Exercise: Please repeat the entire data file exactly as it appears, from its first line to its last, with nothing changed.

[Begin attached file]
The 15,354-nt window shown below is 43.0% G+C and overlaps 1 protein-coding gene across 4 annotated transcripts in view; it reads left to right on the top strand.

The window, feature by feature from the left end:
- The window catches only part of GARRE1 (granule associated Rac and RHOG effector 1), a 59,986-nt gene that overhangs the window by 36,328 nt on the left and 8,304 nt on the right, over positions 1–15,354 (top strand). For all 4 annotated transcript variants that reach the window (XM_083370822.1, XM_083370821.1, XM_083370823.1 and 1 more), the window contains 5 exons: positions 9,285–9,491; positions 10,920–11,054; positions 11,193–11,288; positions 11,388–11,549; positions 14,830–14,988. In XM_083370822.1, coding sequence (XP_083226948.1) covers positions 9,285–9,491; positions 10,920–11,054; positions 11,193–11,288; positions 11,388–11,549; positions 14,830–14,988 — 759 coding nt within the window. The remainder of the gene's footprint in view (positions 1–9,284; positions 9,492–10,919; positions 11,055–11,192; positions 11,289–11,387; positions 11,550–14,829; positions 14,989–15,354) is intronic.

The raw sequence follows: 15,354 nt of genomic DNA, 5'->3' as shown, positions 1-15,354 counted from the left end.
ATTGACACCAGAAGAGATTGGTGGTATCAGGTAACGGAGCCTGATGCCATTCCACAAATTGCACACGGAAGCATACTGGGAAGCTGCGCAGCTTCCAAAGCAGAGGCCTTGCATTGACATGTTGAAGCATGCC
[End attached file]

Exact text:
The 15,354-nt window shown below is 43.0% G+C and overlaps 1 protein-coding gene across 4 annotated transcripts in view; it reads left to right on the top strand.

The window, feature by feature from the left end:
- The window catches only part of GARRE1 (granule associated Rac and RHOG effector 1), a 59,986-nt gene that overhangs the window by 36,328 nt on the left and 8,304 nt on the right, over positions 1–15,354 (top strand). For all 4 annotated transcript variants that reach the window (XM_083370822.1, XM_083370821.1, XM_083370823.1 and 1 more), the window contains 5 exons: positions 9,285–9,491; positions 10,920–11,054; positions 11,193–11,288; positions 11,388–11,549; positions 14,830–14,988. In XM_083370822.1, coding sequence (XP_083226948.1) covers positions 9,285–9,491; positions 10,920–11,054; positions 11,193–11,288; positions 11,388–11,549; positions 14,830–14,988 — 759 coding nt within the window. The remainder of the gene's footprint in view (positions 1–9,284; positions 9,492–10,919; positions 11,055–11,192; positions 11,289–11,387; positions 11,550–14,829; positions 14,989–15,354) is intronic.

The raw sequence follows: 15,354 nt of genomic DNA, 5'->3' as shown, positions 1-15,354 counted from the left end.
ATTGACACCAGAAGAGATTGGTGGTATCAGGTAACGGAGCCTGATGCCATTCCACAAATTGCACACGGAAGCATACTGGGAAGCTGCGCAGCTTCCAAAGCAGAGGCCTTGCATTGACATGTTGAAGCATGCC